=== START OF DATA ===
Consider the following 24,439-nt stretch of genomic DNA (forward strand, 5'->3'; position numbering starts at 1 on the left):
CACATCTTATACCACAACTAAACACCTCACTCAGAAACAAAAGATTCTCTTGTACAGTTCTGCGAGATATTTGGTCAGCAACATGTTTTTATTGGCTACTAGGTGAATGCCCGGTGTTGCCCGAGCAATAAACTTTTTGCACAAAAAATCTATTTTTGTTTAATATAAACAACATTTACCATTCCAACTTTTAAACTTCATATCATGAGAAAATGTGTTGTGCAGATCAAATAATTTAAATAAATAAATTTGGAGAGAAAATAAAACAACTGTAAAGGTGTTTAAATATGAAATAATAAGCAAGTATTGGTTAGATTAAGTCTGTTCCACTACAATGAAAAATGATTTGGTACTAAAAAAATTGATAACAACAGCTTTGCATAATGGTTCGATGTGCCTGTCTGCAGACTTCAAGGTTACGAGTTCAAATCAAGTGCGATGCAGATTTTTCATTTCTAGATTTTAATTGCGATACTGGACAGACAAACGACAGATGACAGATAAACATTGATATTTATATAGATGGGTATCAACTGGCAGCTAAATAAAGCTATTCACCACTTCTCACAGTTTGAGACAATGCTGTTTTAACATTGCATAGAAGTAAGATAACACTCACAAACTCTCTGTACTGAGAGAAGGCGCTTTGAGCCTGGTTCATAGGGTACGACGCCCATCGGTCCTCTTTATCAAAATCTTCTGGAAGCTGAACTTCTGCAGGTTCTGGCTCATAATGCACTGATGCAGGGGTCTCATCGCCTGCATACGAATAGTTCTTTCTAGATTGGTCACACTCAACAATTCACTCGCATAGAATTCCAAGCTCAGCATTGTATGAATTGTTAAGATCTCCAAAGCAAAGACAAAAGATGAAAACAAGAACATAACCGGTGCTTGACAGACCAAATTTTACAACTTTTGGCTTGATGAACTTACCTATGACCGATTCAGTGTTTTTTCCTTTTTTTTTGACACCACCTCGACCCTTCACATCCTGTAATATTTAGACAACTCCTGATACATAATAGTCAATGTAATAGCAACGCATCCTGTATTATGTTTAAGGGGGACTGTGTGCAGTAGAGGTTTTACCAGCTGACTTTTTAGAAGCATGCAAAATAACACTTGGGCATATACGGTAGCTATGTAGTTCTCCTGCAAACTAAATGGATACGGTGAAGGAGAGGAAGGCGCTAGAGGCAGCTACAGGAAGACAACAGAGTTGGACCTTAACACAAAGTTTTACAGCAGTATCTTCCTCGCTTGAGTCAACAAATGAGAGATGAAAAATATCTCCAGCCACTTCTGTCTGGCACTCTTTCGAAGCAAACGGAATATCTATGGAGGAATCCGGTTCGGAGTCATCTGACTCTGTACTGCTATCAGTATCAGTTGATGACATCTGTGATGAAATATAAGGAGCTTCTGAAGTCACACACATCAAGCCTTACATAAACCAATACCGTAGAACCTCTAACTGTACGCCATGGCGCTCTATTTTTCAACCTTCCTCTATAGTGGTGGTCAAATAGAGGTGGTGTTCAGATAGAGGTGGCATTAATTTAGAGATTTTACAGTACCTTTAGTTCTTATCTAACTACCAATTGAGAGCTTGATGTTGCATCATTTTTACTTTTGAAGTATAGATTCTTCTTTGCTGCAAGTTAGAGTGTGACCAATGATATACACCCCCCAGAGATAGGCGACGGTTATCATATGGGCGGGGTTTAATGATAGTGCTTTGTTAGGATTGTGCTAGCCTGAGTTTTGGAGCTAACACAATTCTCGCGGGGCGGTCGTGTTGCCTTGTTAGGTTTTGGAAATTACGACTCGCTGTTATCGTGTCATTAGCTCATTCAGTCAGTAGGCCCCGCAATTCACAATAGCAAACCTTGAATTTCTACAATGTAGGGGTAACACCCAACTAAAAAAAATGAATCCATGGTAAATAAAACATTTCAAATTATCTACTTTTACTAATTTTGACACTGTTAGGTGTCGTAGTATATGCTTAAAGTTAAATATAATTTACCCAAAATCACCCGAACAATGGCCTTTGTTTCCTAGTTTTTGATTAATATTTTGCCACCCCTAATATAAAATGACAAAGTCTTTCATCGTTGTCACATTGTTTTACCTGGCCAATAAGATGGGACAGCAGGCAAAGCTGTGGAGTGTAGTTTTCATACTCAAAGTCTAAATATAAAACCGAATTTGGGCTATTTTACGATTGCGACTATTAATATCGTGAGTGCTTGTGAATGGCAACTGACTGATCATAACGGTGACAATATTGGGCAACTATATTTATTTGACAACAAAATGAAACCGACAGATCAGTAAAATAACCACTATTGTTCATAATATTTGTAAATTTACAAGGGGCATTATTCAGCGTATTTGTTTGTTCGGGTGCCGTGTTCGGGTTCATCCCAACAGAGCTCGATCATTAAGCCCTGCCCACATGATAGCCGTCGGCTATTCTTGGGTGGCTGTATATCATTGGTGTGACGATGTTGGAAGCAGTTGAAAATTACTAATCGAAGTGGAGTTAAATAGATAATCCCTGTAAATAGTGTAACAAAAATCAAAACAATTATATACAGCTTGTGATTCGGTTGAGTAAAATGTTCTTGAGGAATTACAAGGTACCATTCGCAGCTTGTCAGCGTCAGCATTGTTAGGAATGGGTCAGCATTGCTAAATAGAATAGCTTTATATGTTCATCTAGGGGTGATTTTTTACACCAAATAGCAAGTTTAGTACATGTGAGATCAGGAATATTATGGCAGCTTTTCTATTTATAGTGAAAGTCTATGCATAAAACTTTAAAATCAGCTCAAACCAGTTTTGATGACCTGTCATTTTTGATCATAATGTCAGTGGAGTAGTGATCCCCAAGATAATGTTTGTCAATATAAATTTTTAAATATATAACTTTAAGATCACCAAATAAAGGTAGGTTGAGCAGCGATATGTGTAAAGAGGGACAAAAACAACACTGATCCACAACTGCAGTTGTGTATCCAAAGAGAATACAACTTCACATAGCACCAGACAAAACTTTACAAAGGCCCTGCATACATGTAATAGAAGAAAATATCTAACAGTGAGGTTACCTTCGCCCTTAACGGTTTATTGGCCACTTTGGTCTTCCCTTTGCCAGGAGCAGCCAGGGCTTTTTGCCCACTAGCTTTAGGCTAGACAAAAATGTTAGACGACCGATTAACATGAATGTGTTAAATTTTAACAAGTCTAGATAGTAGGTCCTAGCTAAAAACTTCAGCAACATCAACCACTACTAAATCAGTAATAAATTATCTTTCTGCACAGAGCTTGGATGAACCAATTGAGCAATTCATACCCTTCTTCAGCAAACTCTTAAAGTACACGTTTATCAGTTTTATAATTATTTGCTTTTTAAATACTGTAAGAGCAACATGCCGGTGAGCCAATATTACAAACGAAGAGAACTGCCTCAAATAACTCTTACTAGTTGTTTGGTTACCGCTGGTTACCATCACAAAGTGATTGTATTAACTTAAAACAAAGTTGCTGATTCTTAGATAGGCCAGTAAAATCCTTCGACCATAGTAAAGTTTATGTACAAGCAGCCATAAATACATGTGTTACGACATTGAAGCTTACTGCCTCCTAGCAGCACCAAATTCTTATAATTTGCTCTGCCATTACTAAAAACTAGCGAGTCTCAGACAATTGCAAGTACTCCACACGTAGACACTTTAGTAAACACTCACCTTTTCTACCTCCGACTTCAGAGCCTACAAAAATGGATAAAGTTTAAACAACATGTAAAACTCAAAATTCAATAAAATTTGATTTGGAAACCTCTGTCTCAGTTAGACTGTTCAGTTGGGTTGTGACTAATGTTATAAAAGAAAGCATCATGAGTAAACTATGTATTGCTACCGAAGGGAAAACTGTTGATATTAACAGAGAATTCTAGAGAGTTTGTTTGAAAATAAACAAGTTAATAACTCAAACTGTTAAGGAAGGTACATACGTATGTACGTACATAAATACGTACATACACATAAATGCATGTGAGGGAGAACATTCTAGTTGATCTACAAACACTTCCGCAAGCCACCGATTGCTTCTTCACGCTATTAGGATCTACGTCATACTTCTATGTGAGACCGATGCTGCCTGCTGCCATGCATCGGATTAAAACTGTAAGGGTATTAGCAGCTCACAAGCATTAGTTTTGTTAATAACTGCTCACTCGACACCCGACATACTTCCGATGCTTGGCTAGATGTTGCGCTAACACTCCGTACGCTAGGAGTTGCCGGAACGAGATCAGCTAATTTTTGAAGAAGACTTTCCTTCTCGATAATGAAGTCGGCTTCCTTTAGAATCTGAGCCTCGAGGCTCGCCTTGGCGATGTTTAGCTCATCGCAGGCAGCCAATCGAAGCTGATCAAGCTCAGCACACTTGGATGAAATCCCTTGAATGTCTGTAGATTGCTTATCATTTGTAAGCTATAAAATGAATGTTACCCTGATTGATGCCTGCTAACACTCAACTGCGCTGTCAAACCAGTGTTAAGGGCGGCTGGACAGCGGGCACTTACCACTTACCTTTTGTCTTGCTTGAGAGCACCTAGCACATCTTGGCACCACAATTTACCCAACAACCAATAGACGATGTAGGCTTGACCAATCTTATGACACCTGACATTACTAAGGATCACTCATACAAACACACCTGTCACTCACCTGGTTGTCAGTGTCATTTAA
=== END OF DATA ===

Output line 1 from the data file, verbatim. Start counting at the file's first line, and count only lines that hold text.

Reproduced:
Consider the following 24,439-nt stretch of genomic DNA (forward strand, 5'->3'; position numbering starts at 1 on the left):